Apparently, I break bowls. And other things that are, I guess, breakable. I’m not entirely sure when this breaking of the things began. Maybe it started all the way back about nine when I threw a football through my uncle’s glass window. From inside the living room. It seemed like a good idea at the time to play football inside their house. My angered parents and relatives helped me understand extremely quickly that it was in fact actually a very bad idea. Or perhaps it began with the glass, apple-shaped candy dish that didn’t survive the horsing around at age eleven. Come to think of it, the raised baseball bat taking out the glass light fixture in my room at twelve could have been the starting point.
Anyways. The breakage all started (again) when out of the goodness of my heart, I was putting away a glass bowl with leftovers into the refrigerator. Instead of cooperating appropriately as I carried it to the shelf, that cold, shiny enemy decided to slip out of my hand and land with a loud shatter on the kitchen floor. Out with the leftovers and out with the bowl.
We all know glass breaks. So sometimes, it’s bound to happen. But for me, bowl one turned out to be only the beginning. That first bowl started a domino effect of breakage that has carried us through an entire bowl set and into another. In the course of the next few weeks, it seemed every other day a bowl would jump from my hands to quickly scatter in pieces all over the floor. Big serving dishes. Blue decorative salad bowls. Smallish ones. White cereal bowls. It didn’t matter.
But it wasn’t just bowls. My breaking ways carried us right into the Christmas season when I inadvertently took down an entire ceramic nativity set. The decorative display of wise men, Mary, Joseph, shepherds, animals and of course baby Jesus sat in peaceful serenity on our back shelf until I happened. Hovering above, a display case of tea cups looked down. This shelf had atop old, heavy medicine bottles for decoration. As I closed our back door one evening, these bottles, at the shake of the door closing, became glass missiles aimed at the nativity set below. Little survived.
You’d think I would learn my lesson and deal only with plastic. You’d think I would leave all the glass work to my wife. Not hardly. Stubborn me kept plowing through. And I was sensing a respite. It had been quiet for a few weeks. Too quiet.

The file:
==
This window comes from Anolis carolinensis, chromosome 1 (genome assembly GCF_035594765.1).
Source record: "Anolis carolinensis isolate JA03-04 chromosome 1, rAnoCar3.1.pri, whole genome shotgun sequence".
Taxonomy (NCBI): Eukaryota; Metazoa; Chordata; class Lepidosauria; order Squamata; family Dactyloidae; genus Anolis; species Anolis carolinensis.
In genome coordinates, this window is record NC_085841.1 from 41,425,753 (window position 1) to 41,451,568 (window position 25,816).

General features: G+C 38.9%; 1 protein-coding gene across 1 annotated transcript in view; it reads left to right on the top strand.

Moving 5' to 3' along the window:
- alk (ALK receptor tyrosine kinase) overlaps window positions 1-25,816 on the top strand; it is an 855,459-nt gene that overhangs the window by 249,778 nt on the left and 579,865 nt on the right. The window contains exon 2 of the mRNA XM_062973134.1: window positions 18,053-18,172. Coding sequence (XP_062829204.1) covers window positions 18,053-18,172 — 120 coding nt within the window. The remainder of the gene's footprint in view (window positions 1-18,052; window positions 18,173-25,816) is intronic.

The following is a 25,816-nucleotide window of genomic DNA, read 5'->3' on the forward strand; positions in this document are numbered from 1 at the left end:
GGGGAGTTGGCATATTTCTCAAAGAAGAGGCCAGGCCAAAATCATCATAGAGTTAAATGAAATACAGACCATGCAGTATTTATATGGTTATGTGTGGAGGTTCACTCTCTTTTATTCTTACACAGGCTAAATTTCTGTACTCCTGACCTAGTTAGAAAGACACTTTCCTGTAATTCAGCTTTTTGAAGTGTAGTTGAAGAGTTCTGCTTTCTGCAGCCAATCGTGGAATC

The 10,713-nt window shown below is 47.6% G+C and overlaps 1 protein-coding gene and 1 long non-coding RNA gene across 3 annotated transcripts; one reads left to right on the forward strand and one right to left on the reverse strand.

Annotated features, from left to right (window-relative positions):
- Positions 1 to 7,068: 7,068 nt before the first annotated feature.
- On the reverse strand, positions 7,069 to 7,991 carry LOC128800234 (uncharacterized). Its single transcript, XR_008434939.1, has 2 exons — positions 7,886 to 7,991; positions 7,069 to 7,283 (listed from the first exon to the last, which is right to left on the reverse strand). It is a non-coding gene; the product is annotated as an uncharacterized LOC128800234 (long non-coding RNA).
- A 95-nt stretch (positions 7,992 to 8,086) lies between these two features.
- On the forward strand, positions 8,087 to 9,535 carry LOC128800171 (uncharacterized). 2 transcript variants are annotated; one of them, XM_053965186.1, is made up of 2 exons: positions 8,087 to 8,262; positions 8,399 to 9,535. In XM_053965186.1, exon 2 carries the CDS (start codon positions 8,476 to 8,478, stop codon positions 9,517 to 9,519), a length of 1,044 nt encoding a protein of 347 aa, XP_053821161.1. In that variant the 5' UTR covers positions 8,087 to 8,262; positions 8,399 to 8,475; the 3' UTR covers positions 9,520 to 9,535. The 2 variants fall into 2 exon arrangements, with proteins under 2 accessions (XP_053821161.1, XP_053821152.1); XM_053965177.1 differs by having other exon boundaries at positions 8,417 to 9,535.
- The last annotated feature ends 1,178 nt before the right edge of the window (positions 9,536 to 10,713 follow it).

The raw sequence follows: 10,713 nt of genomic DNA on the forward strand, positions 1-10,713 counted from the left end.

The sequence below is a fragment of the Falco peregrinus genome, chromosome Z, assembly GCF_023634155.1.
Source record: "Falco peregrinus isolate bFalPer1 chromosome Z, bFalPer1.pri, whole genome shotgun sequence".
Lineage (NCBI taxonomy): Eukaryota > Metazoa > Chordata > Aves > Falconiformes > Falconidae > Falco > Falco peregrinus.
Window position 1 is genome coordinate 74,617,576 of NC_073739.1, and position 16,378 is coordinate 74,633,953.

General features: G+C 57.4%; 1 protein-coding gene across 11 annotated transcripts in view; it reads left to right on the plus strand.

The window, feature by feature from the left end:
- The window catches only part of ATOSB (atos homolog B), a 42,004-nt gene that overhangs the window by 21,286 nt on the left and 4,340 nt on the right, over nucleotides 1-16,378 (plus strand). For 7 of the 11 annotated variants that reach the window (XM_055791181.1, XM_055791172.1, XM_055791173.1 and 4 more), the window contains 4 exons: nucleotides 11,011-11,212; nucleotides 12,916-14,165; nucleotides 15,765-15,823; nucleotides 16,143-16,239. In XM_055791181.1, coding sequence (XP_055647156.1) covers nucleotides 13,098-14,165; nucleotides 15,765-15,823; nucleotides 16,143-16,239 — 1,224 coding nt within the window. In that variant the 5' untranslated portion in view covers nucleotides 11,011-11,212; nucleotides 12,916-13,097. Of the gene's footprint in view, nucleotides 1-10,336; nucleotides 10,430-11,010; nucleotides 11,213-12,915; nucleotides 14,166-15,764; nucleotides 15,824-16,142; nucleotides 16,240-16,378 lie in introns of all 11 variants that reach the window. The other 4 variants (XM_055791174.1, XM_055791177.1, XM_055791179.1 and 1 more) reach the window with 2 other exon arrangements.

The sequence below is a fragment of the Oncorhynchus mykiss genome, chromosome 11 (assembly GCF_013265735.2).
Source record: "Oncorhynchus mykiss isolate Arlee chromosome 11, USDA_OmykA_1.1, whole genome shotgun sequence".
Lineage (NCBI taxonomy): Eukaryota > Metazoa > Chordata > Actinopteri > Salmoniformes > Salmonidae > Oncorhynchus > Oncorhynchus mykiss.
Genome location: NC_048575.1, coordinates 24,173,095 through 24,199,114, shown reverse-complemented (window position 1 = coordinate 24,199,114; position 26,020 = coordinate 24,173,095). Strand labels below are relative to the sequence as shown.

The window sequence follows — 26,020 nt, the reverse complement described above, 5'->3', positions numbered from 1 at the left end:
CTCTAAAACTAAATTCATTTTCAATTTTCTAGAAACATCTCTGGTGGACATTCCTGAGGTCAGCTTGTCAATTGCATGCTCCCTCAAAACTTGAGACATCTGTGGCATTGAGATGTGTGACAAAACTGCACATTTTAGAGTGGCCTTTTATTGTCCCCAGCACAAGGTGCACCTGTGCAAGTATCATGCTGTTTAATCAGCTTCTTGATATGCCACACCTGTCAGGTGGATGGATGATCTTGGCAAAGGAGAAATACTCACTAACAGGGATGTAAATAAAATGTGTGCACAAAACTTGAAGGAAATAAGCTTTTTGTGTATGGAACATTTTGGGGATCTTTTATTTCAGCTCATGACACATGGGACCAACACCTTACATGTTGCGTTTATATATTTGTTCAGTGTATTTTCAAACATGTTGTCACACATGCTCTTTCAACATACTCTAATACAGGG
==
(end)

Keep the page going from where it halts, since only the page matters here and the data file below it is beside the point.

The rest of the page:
As I put one of our new glass bowls into the refrigerator, it fell. This time though, it didn’t break. I picked it up, escaping the inevitable only for a brief moment. I placed it back on the shelf, and when I took my hand away, it followed me right back out and onto the floor with a crack.
My wife and son? Laughing uncontrollably in the living room at my latest broken bowl.
Me? I’m done. Glass is no more. I revoke my privileges from here on out to deal with any glass. Of any kind. At any time. That is, until my manly pride leads me back to prove victory over these fragile enemies of my sanity.
At least the bowls aren’t too valuable. Like the light globe, candy bowl, or window of my childhood days, glass can be replaced. Some other stuff doesn’t replace nearly as easily. Break a bowl? Clean it up with a broom and dustpan. Break your child’s heart with a forgotten promise? That wound may take months or even years to heal. Destroy a window? A repairman, replacement window, and some extra cash fixes it quickly. Break trust with your wife? You may never recover all the scattered pieces. Shatter a nativity set? See the broom and dustpan again. Shatter your relationship with God’s people with missiles of bitterness, hatred, or dishonesty? You may never put back together those invaluable confidences.
When we break the trust of people, we have only one place to turn. Jesus. For mercy. In the parable of the Pharisee and tax collector, Jesus teaches us that God will forgive the thieving, destructive path of tax collectors and other such trust breakers, if they will honestly and decidedly plead for mercy.
13 “But the tax collector, standing far off, would not even lift up his eyes to heaven, but beat his breast, saying, ‘God, be merciful to me, a sinner!’ 14 I tell you, this man went down to his house justified, rather than the other. For everyone who exalts himself will be humbled, but the one who humbles himself will be exalted.”
How? He owned his breakage. He confessed it. He pleaded mercy from the only one who could fix it. Interestingly enough, one chapter over in Luke’s gospel, Jesus introduces us to another tax collector much like the one from the parable (see Luke 19:1-10). Zacchaeus, the thieving defrauder and breaker of trust confessed his destructiveness, and by the power of Jesus’ life-changing salvation, promised to make right his wrongs.
8 And Zacchaeus stood and said to the Lord, “Behold, Lord, the half of my goods I give to the poor. And if I have defrauded anyone of anything, I restore it fourfold.” 9 And Jesus said to him, “Today salvation has come to this house, since he also is a son of Abraham. 10 For the Son of Man came to seek and to save the lost.”
Don’t be like me. Avoid the bowls!
Don’t be like Zacchaeus. Guard the trust of others. But if you do find yourself breaking others’ trust in you, find Jesus. He forgives (and fixes) trust breakers. And thankfully, bowl breakers too.